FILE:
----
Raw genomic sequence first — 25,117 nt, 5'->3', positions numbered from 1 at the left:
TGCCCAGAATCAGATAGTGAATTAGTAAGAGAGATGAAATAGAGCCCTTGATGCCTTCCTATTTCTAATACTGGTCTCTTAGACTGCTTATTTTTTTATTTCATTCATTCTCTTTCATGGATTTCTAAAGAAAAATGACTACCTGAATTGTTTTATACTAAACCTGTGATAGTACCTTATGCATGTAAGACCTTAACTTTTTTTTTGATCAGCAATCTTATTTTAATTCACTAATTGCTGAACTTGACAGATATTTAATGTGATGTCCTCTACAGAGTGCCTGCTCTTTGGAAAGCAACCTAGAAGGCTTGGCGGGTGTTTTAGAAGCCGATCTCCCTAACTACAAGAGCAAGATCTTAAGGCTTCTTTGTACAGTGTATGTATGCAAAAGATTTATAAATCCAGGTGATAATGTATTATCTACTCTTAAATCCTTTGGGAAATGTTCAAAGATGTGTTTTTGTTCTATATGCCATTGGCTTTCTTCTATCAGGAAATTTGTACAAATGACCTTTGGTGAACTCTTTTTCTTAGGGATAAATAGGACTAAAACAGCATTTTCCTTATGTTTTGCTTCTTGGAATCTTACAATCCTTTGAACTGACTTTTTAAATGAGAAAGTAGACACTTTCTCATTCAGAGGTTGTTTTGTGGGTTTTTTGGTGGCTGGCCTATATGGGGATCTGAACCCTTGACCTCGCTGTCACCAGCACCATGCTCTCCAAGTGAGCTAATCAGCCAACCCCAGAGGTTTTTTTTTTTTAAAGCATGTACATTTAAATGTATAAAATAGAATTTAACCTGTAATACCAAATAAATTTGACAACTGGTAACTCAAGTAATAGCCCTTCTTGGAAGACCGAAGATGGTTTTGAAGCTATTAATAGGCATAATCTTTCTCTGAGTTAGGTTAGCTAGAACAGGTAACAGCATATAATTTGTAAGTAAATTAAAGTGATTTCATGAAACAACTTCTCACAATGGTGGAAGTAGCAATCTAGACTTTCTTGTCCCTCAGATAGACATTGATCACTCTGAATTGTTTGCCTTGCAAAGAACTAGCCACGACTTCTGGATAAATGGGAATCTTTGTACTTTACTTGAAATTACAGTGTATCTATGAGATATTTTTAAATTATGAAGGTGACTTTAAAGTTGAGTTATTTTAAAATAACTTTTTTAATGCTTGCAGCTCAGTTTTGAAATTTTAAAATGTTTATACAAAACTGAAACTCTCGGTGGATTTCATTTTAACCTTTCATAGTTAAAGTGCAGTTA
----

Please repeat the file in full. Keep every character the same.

Raw genomic sequence first — 25,117 nt, 5'->3', positions numbered from 1 at the left:
TGCCCAGAATCAGATAGTGAATTAGTAAGAGAGATGAAATAGAGCCCTTGATGCCTTCCTATTTCTAATACTGGTCTCTTAGACTGCTTATTTTTTTATTTCATTCATTCTCTTTCATGGATTTCTAAAGAAAAATGACTACCTGAATTGTTTTATACTAAACCTGTGATAGTACCTTATGCATGTAAGACCTTAACTTTTTTTTTGATCAGCAATCTTATTTTAATTCACTAATTGCTGAACTTGACAGATATTTAATGTGATGTCCTCTACAGAGTGCCTGCTCTTTGGAAAGCAACCTAGAAGGCTTGGCGGGTGTTTTAGAAGCCGATCTCCCTAACTACAAGAGCAAGATCTTAAGGCTTCTTTGTACAGTGTATGTATGCAAAAGATTTATAAATCCAGGTGATAATGTATTATCTACTCTTAAATCCTTTGGGAAATGTTCAAAGATGTGTTTTTGTTCTATATGCCATTGGCTTTCTTCTATCAGGAAATTTGTACAAATGACCTTTGGTGAACTCTTTTTCTTAGGGATAAATAGGACTAAAACAGCATTTTCCTTATGTTTTGCTTCTTGGAATCTTACAATCCTTTGAACTGACTTTTTAAATGAGAAAGTAGACACTTTCTCATTCAGAGGTTGTTTTGTGGGTTTTTTGGTGGCTGGCCTATATGGGGATCTGAACCCTTGACCTCGCTGTCACCAGCACCATGCTCTCCAAGTGAGCTAATCAGCCAACCCCAGAGGTTTTTTTTTTTTAAAGCATGTACATTTAAATGTATAAAATAGAATTTAACCTGTAATACCAAATAAATTTGACAACTGGTAACTCAAGTAATAGCCCTTCTTGGAAGACCGAAGATGGTTTTGAAGCTATTAATAGGCATAATCTTTCTCTGAGTTAGGTTAGCTAGAACAGGTAACAGCATATAATTTGTAAGTAAATTAAAGTGATTTCATGAAACAACTTCTCACAATGGTGGAAGTAGCAATCTAGACTTTCTTGTCCCTCAGATAGACATTGATCACTCTGAATTGTTTGCCTTGCAAAGAACTAGCCACGACTTCTGGATAAATGGGAATCTTTGTACTTTACTTGAAATTACAGTGTATCTATGAGATATTTTTAAATTATGAAGGTGACTTTAAAGTTGAGTTATTTTAAAATAACTTTTTTAATGCTTGCAGCTCAGTTTTGAAATTTTAAAATGTTTATACAAAACTGAAACTCTCGGTGGATTTCATTTTAACCTTTCATAGTTAAAGTGCAGTTA